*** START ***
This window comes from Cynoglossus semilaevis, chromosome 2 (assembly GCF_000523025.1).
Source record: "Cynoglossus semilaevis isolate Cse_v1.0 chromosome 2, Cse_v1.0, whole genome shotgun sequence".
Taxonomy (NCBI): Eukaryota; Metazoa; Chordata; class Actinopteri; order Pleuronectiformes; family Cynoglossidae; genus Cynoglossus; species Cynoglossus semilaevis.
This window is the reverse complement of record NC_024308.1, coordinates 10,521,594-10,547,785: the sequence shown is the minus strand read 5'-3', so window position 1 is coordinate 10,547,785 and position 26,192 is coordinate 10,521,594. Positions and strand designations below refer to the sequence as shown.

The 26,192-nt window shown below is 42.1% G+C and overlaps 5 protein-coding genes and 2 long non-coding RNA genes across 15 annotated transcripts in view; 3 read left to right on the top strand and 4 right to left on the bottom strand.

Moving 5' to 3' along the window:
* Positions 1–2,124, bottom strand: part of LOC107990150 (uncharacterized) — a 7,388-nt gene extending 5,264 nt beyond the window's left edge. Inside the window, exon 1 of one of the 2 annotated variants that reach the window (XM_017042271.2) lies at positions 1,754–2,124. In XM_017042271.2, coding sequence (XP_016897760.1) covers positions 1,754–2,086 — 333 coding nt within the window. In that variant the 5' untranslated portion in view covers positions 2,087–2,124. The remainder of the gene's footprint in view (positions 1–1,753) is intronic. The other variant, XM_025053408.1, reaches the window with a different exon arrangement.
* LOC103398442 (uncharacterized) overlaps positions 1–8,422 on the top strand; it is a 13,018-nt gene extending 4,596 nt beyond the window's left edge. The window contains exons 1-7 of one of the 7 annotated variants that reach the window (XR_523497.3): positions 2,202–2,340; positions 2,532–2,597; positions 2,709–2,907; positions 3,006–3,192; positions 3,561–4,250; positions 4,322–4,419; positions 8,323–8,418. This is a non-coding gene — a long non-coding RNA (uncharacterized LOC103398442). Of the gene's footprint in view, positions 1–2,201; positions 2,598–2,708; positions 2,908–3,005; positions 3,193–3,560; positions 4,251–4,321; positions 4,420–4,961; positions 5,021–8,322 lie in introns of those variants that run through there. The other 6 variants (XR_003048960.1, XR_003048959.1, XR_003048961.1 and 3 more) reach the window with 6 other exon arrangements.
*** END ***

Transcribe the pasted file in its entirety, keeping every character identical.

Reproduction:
This window comes from Cynoglossus semilaevis, chromosome 2 (assembly GCF_000523025.1).
Source record: "Cynoglossus semilaevis isolate Cse_v1.0 chromosome 2, Cse_v1.0, whole genome shotgun sequence".
Taxonomy (NCBI): Eukaryota; Metazoa; Chordata; class Actinopteri; order Pleuronectiformes; family Cynoglossidae; genus Cynoglossus; species Cynoglossus semilaevis.
This window is the reverse complement of record NC_024308.1, coordinates 10,521,594-10,547,785: the sequence shown is the minus strand read 5'-3', so window position 1 is coordinate 10,547,785 and position 26,192 is coordinate 10,521,594. Positions and strand designations below refer to the sequence as shown.

The 26,192-nt window shown below is 42.1% G+C and overlaps 5 protein-coding genes and 2 long non-coding RNA genes across 15 annotated transcripts in view; 3 read left to right on the top strand and 4 right to left on the bottom strand.

Moving 5' to 3' along the window:
* Positions 1–2,124, bottom strand: part of LOC107990150 (uncharacterized) — a 7,388-nt gene extending 5,264 nt beyond the window's left edge. Inside the window, exon 1 of one of the 2 annotated variants that reach the window (XM_017042271.2) lies at positions 1,754–2,124. In XM_017042271.2, coding sequence (XP_016897760.1) covers positions 1,754–2,086 — 333 coding nt within the window. In that variant the 5' untranslated portion in view covers positions 2,087–2,124. The remainder of the gene's footprint in view (positions 1–1,753) is intronic. The other variant, XM_025053408.1, reaches the window with a different exon arrangement.
* LOC103398442 (uncharacterized) overlaps positions 1–8,422 on the top strand; it is a 13,018-nt gene extending 4,596 nt beyond the window's left edge. The window contains exons 1-7 of one of the 7 annotated variants that reach the window (XR_523497.3): positions 2,202–2,340; positions 2,532–2,597; positions 2,709–2,907; positions 3,006–3,192; positions 3,561–4,250; positions 4,322–4,419; positions 8,323–8,418. This is a non-coding gene — a long non-coding RNA (uncharacterized LOC103398442). Of the gene's footprint in view, positions 1–2,201; positions 2,598–2,708; positions 2,908–3,005; positions 3,193–3,560; positions 4,251–4,321; positions 4,420–4,961; positions 5,021–8,322 lie in introns of those variants that run through there. The other 6 variants (XR_003048960.1, XR_003048959.1, XR_003048961.1 and 3 more) reach the window with 6 other exon arrangements.